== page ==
Bringing home a newborn can be scary under the best of circumstances. When that baby has special medical needs, a homecoming can elicit anxiety or mixed feelings.
I was utterly terrified to bring my daughter home from the NICU.
I remember when our neonatologist gave us an estimated release date, about two weeks in advance. By that time, Evelyn had been in the hospital nearly two months.
Don’t get me wrong – I hated the fact that Evelyn was in the NICU. By the time we reached the two-month mark, sometimes I felt like I couldn’t handle one more day in that environment. It bothered me so much that I had to ask a nurse to help me if I wanted to hold my daughter. I lay awake at night wondering whether she was crying and nobody was going to her. The fact that nurses, many of whom were strangers to me, knew more about Evelyn’s routine than I did made me resentful. Inside the NICU, I craved a moment of privacy with her. We didn’t have individual rooms; rather, thin curtains separated one incubator from another, and the racket of families talking and alarms going off on all sides was enough to send my blood pressure soaring.
Yet, the thought of leaving the NICU made my stomach flip.
Our daughter, who wasn’t even 5 pounds, seemed so small and vulnerable even though she had doubled her birth weight. She still needed supplemental oxygen and it wasn’t all that long since she had been having apnea episodes and desaturating on a regular basis.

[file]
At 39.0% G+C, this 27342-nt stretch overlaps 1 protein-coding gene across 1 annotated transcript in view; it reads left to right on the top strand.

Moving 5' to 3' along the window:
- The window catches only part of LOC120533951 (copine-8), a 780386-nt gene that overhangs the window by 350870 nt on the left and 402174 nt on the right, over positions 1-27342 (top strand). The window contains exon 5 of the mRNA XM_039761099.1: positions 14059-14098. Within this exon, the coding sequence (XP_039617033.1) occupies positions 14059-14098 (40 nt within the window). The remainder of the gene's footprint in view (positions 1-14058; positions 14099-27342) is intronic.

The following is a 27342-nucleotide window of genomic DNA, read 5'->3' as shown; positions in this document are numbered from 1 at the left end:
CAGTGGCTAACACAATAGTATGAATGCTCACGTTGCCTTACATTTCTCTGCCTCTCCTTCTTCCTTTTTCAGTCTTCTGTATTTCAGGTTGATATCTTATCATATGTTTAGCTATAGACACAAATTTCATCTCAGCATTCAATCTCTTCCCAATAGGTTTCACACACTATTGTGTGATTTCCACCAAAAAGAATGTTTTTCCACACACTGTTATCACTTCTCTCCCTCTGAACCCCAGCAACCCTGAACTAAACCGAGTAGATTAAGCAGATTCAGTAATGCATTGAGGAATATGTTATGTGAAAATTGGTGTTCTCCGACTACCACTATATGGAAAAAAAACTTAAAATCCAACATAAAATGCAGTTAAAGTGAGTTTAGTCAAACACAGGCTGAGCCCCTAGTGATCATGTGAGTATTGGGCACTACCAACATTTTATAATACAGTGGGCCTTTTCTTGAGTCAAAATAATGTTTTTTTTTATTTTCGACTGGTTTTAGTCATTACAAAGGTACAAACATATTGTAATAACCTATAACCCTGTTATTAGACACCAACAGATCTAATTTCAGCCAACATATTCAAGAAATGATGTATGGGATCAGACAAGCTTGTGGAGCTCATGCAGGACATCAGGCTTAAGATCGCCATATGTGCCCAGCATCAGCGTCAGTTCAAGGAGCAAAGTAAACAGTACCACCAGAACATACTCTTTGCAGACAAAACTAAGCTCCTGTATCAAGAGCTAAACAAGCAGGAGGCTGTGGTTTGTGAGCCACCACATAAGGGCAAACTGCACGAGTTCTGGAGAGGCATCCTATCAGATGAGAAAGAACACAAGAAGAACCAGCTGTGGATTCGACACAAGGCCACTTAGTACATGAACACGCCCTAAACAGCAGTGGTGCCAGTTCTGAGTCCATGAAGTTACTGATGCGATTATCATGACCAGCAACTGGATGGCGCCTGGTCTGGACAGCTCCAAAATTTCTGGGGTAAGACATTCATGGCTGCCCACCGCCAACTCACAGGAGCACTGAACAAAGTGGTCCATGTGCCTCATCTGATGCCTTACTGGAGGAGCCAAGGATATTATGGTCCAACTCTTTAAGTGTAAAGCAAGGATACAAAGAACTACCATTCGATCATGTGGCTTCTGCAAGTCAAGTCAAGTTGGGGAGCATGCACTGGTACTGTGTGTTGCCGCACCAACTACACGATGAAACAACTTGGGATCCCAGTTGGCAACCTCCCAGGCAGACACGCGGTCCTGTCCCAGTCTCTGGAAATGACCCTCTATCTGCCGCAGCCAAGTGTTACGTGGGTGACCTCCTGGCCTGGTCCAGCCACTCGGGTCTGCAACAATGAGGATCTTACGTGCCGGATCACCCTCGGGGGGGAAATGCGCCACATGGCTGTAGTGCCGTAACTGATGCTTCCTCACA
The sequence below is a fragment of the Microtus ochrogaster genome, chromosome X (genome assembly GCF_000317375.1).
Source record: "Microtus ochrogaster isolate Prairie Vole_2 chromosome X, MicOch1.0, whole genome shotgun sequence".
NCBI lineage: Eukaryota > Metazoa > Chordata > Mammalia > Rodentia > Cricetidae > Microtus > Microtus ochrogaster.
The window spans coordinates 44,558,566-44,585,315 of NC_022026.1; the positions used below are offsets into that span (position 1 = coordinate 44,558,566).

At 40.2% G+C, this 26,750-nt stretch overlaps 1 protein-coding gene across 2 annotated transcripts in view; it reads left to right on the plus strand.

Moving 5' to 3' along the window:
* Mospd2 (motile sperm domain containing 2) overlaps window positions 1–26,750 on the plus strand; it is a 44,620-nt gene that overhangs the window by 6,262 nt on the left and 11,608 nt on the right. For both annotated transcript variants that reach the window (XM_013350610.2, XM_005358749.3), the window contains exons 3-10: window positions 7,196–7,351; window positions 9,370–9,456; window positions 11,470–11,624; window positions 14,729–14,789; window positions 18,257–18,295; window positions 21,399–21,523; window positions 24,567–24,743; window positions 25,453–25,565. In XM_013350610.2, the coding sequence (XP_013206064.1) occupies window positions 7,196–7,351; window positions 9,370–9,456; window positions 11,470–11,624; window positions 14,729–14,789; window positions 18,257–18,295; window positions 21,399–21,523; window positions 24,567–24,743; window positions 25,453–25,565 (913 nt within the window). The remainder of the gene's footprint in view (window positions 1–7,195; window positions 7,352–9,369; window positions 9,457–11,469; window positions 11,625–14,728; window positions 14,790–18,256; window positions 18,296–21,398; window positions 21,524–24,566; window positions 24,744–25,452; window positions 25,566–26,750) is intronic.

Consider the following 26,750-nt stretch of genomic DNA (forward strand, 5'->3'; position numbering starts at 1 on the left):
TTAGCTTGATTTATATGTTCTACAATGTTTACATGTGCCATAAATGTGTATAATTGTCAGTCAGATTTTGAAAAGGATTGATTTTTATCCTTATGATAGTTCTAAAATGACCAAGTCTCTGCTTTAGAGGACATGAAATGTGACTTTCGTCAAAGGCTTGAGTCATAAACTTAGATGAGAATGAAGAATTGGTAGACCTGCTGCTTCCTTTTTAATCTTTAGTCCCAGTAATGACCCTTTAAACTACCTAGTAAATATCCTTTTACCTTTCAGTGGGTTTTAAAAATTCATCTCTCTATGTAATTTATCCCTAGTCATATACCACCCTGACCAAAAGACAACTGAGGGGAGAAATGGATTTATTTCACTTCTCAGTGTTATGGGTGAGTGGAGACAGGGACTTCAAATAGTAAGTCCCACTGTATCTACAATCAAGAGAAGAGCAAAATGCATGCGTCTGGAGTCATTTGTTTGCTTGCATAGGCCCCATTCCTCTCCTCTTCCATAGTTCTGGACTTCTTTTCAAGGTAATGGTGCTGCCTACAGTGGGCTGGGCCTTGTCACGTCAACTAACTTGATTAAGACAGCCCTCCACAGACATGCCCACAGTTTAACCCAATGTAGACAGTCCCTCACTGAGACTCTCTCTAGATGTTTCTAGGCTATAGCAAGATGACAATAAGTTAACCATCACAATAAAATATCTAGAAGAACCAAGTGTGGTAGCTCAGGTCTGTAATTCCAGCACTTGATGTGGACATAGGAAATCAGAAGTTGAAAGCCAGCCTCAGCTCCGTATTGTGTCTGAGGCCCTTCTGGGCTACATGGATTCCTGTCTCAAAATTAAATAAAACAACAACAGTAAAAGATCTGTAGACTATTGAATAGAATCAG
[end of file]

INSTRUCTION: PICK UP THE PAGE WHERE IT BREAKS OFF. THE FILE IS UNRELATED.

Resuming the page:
After having been under the constant care of trained professionals since birth, it seemed unthinkable that the hospital was going to hand Evelyn over to my husband and me, two parenting novices. Before Evelyn was born I’d barely even held a baby. Now they were going to let us take this medically fragile infant home, by ourselves. On top of all the mystery surrounding general baby care, we would have to use her oxygen equipment, apnea monitor and pulse oximeter, plus administer six medications a day.
In hindsight, I realize that I was much better prepared than I gave myself credit for.
One of the benefits of a long NICU stay (and there aren’t many) is that you really can get good experience in taking care of a baby. In my case, I learned to breastfeed, bottle feed, give a bath, cut fingernails, change diapers, give medication, take a temperature, use all of the home medical equipment and do infant CPR, all under the supervision of experienced nurses.
I didn’t realize it prior to Evelyn’s release, but being involved with her routine in the NICU taught me all the skills needed to be confident in her care once she came home. While she was new to our home, she wasn’t new to us.
To anyone who’s still in the NICU, my advice would be this: If your nurses don’t offer to get you involved in your baby’s routine care, take the initiative to do so. Learn everything you can, and ask questions. Watch the nurse perform a task like bathing or temperature reading, and then gradually take over the responsibility yourself. Don’t be afraid for the nurse to see you doing it wrong – it happens all the time. What’s more, any baby care that you learn in the NICU will seem a thousand times easier once you get home. If you can change a diaper inside an incubator, you can do it anywhere!